Exercise may help prevent depression later in life
Exercise may help improve mental health and ward off depression, research suggests.
Running, walking and other forms of activity can help people shake off the symptom of depression. Now, a new study in the American Journal of Preventive Medicine suggests that exercise may prevent the disorder later in life.
Researchers at the University of Toronto analysed 26 years' worth of studies and concluded that even low levels of movement — walking or gardening for 20 or 30 minutes a day — show promise of warding off depression in people of all ages.
The analysis included 30 studies. Of those, 25 suggested exercise influenced depression risk. People who did little to no activity were more likely to show signs of depression or be diagnosed with the disorder years later, while those who exercised were less likely to become depressed as they got older, according to George Mammen, Ph.D. candidate and co-author of the study.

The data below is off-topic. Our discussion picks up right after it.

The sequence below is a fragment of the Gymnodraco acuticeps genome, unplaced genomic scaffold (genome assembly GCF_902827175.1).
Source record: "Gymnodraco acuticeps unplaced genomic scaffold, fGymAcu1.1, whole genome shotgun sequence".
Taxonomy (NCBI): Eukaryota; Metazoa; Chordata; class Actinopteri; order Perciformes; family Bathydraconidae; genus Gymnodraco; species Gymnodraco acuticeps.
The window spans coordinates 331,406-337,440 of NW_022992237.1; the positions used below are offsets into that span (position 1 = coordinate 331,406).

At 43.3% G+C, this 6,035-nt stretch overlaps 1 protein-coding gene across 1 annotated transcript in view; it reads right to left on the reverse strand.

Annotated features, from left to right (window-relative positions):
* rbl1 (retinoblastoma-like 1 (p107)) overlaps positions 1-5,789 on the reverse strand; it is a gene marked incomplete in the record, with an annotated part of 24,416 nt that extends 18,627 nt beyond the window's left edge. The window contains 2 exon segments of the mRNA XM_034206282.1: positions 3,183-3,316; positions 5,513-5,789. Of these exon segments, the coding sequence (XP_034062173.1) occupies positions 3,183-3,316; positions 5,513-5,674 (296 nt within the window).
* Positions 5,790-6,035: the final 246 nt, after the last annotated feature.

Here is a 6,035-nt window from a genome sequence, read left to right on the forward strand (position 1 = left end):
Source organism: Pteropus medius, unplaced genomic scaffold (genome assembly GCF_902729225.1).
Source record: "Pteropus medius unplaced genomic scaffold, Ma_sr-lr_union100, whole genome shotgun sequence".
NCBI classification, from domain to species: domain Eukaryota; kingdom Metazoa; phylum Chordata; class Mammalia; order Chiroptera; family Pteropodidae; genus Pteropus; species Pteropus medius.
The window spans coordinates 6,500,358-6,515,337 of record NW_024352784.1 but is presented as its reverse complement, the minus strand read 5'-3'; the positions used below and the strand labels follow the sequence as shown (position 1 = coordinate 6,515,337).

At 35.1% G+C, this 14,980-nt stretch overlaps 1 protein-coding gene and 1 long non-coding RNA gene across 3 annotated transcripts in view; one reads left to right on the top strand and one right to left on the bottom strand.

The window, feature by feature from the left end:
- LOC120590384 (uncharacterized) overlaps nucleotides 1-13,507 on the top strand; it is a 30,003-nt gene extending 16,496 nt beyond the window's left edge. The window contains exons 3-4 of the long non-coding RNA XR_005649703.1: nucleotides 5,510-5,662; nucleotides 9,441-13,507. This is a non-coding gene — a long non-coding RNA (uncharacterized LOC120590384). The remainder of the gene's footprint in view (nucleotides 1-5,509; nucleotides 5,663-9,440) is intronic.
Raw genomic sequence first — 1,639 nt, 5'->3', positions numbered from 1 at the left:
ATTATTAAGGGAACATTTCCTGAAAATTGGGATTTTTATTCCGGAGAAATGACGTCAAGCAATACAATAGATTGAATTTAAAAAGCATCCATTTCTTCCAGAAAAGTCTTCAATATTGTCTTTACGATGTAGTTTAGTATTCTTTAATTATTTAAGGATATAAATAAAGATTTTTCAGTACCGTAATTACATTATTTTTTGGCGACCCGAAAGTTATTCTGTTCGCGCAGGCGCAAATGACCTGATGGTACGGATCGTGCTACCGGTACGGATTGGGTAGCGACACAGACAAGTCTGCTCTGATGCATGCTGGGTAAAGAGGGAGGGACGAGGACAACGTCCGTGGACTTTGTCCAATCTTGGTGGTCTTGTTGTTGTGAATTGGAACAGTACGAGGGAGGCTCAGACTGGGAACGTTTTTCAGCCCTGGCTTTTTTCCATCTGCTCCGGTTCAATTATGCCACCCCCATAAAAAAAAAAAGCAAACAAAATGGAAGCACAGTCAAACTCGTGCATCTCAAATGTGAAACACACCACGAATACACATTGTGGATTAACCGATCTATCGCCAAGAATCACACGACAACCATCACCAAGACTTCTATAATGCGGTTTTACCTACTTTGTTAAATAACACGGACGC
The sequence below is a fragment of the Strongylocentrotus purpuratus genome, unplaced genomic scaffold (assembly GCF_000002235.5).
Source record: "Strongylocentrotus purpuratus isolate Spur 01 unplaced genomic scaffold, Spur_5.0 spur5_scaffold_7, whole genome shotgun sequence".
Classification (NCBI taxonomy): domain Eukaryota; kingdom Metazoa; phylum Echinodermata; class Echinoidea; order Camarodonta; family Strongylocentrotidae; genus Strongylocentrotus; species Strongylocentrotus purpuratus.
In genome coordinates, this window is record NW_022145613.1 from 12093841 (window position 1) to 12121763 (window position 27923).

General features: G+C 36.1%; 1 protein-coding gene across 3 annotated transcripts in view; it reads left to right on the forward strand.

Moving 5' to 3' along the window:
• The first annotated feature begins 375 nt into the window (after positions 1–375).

"I'm active so I wasn't surprised to find this, but 25 out of 30 showed a significant effect and that was unexpected," says Mammen.
Because small amounts (20 to 30 minutes a day) of low-intensity activity were associated with lowering depression risk, Mammen concludes that current activity guidelines for physical health appear appropriate for mental health as well. The Centers for Disease Control and Prevention recommend 150 minutes per week of moderate exercise (brisk walking) or 75 minutes of high-intensity activity (running).
"If you're not physically active, you should start," says Mammem. "We usually think of exercise in terms of weight and how we look, but it's also a way to maintain mental health far into the future."